I see much of life's routine events through an allegorical lens. And, I have lots of stories of God showing up and doing something incredible in the midst of the mundane for me and those I love. This story wrote itself in my head while I was struggling with the ivy. I kept thinking of the way harmful habits and behaviors take root in our lives. As the words wove through my head, I could sense God's gentle but firm admonition that this one was for me. I have told God that I want what He wants for my life. So when this started feeling particular personal I told God I was listening.

 

I was too busy to notice that this nasty vine had taken root in my yard. It's like me to get busy and distracted with new ideas and projects. So I wondered, "Do I have roots under the surface that are strangling some area of my life." It's no lie that my life didn't turn out like I planned.  But aside from the lady in the mirror looking a lot like my grandmother, my life still looks pretty good. But what if I dug deep, what would I find? I hate to think that I am missing something that God has for me because I am unwilling to do the hard work of unearthing a bad habit or attitude. Now that makes me angry. Paul says to "throw off everything that hinders and the sin that so easily entangles." (Hebrews 12:1) I want every bit of the life that comes with that kind of freedom.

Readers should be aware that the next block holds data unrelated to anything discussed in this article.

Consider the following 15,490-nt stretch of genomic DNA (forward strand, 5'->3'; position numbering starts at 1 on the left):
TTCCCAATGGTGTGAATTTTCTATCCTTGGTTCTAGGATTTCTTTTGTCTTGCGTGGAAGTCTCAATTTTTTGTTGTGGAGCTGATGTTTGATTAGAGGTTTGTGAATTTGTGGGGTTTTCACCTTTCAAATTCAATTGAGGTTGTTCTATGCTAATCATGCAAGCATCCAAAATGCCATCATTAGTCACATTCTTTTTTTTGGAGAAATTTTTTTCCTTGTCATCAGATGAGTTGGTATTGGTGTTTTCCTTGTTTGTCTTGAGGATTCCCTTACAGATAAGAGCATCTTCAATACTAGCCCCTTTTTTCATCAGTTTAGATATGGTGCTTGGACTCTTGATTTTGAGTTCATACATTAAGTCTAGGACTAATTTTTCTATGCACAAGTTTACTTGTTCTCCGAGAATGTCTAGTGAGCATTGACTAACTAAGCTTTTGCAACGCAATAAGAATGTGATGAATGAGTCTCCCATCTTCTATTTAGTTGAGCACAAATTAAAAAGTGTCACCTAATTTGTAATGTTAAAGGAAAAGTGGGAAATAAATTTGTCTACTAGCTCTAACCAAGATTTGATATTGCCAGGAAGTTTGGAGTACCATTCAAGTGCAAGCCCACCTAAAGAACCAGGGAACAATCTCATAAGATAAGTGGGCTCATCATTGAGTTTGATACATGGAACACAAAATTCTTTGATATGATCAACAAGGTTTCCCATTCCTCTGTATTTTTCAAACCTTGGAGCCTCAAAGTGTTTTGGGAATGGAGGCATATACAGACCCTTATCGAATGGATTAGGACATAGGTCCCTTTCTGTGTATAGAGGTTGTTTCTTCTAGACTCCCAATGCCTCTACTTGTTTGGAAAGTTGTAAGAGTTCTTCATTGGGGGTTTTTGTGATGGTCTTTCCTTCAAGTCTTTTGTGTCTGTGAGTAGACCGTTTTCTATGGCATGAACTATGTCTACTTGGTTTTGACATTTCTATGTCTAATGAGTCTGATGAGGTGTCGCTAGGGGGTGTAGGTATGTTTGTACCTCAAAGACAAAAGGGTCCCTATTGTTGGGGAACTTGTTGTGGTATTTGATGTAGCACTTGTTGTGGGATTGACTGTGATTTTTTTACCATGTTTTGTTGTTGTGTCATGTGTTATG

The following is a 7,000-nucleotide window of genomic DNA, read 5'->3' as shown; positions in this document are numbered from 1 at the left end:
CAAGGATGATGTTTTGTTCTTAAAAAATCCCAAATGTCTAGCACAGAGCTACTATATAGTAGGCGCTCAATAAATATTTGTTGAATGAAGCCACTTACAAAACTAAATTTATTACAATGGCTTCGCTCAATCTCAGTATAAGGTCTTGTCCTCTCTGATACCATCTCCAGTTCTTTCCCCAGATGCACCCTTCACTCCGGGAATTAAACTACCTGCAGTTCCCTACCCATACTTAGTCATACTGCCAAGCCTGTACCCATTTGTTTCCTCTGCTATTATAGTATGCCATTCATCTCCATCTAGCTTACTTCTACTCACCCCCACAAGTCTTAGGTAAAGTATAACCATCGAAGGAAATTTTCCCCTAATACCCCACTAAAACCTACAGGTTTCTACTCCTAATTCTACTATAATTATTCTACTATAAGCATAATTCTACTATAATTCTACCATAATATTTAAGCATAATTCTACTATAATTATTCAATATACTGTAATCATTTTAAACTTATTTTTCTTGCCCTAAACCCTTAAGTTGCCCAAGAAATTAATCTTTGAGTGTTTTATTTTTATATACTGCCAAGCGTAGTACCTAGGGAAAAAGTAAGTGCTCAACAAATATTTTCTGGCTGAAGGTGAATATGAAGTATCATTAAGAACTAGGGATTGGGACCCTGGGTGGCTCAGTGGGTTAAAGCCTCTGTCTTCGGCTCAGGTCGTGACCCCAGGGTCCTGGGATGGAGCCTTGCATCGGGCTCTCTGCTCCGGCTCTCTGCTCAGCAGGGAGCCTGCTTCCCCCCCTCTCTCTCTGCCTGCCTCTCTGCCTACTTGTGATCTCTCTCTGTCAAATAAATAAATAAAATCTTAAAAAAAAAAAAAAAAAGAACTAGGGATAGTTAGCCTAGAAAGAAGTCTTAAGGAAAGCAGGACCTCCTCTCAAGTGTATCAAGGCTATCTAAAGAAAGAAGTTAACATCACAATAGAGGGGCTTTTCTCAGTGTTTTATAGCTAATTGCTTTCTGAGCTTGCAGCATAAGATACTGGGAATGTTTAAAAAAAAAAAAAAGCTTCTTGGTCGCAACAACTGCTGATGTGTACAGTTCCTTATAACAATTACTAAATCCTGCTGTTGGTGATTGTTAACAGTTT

It will take another year for these wounded bushes to heal. But they are headed for health and good harvest. Same for me. Normally each morning, you will find me in the front yard where all my flowers bloom. I walk around, pull weeds and pray for my people. But now, my routine includes checking the blueberry bushes on the other end of my property. They remind me that I want my life to be full of bright, bold, and delicious fruit. So, there - I pray for me. I confess my stubborn heart and ask God give me eyes to see and strength to pull out whatever doesn't line up with His plan - which of course is better than mine. I've got some things to heal from and some stuff to dig out.  Did you know God calls Himself our Gardener? (John 15) It's a good thing. Because if I see something ugly when I dig I'm not going to want to deal with it. So, I'm going to trust Him to do this work and I’m looking forward to what I look like in a year. I win again!

 

How about you? Care to dig?